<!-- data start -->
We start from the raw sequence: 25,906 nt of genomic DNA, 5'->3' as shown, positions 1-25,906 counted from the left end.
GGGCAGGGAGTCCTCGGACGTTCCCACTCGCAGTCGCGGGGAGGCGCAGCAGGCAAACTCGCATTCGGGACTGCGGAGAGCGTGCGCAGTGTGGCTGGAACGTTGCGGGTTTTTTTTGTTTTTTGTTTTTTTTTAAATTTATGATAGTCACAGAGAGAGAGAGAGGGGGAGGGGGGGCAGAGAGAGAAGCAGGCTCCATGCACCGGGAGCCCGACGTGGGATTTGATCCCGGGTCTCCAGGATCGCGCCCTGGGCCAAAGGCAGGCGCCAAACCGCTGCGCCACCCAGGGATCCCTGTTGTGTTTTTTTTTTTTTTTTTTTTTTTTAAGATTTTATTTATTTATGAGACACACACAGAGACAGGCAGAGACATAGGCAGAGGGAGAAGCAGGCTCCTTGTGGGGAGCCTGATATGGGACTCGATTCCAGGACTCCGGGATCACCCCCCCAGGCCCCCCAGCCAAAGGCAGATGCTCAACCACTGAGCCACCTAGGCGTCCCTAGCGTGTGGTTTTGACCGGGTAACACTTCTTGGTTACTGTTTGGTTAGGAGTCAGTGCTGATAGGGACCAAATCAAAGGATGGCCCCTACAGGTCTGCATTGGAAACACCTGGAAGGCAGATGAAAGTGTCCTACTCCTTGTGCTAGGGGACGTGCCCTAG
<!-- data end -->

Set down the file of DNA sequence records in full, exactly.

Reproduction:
We start from the raw sequence: 25,906 nt of genomic DNA, 5'->3' as shown, positions 1-25,906 counted from the left end.
GGGCAGGGAGTCCTCGGACGTTCCCACTCGCAGTCGCGGGGAGGCGCAGCAGGCAAACTCGCATTCGGGACTGCGGAGAGCGTGCGCAGTGTGGCTGGAACGTTGCGGGTTTTTTTTGTTTTTTGTTTTTTTTTAAATTTATGATAGTCACAGAGAGAGAGAGAGGGGGAGGGGGGGCAGAGAGAGAAGCAGGCTCCATGCACCGGGAGCCCGACGTGGGATTTGATCCCGGGTCTCCAGGATCGCGCCCTGGGCCAAAGGCAGGCGCCAAACCGCTGCGCCACCCAGGGATCCCTGTTGTGTTTTTTTTTTTTTTTTTTTTTTTTAAGATTTTATTTATTTATGAGACACACACAGAGACAGGCAGAGACATAGGCAGAGGGAGAAGCAGGCTCCTTGTGGGGAGCCTGATATGGGACTCGATTCCAGGACTCCGGGATCACCCCCCCAGGCCCCCCAGCCAAAGGCAGATGCTCAACCACTGAGCCACCTAGGCGTCCCTAGCGTGTGGTTTTGACCGGGTAACACTTCTTGGTTACTGTTTGGTTAGGAGTCAGTGCTGATAGGGACCAAATCAAAGGATGGCCCCTACAGGTCTGCATTGGAAACACCTGGAAGGCAGATGAAAGTGTCCTACTCCTTGTGCTAGGGGACGTGCCCTAG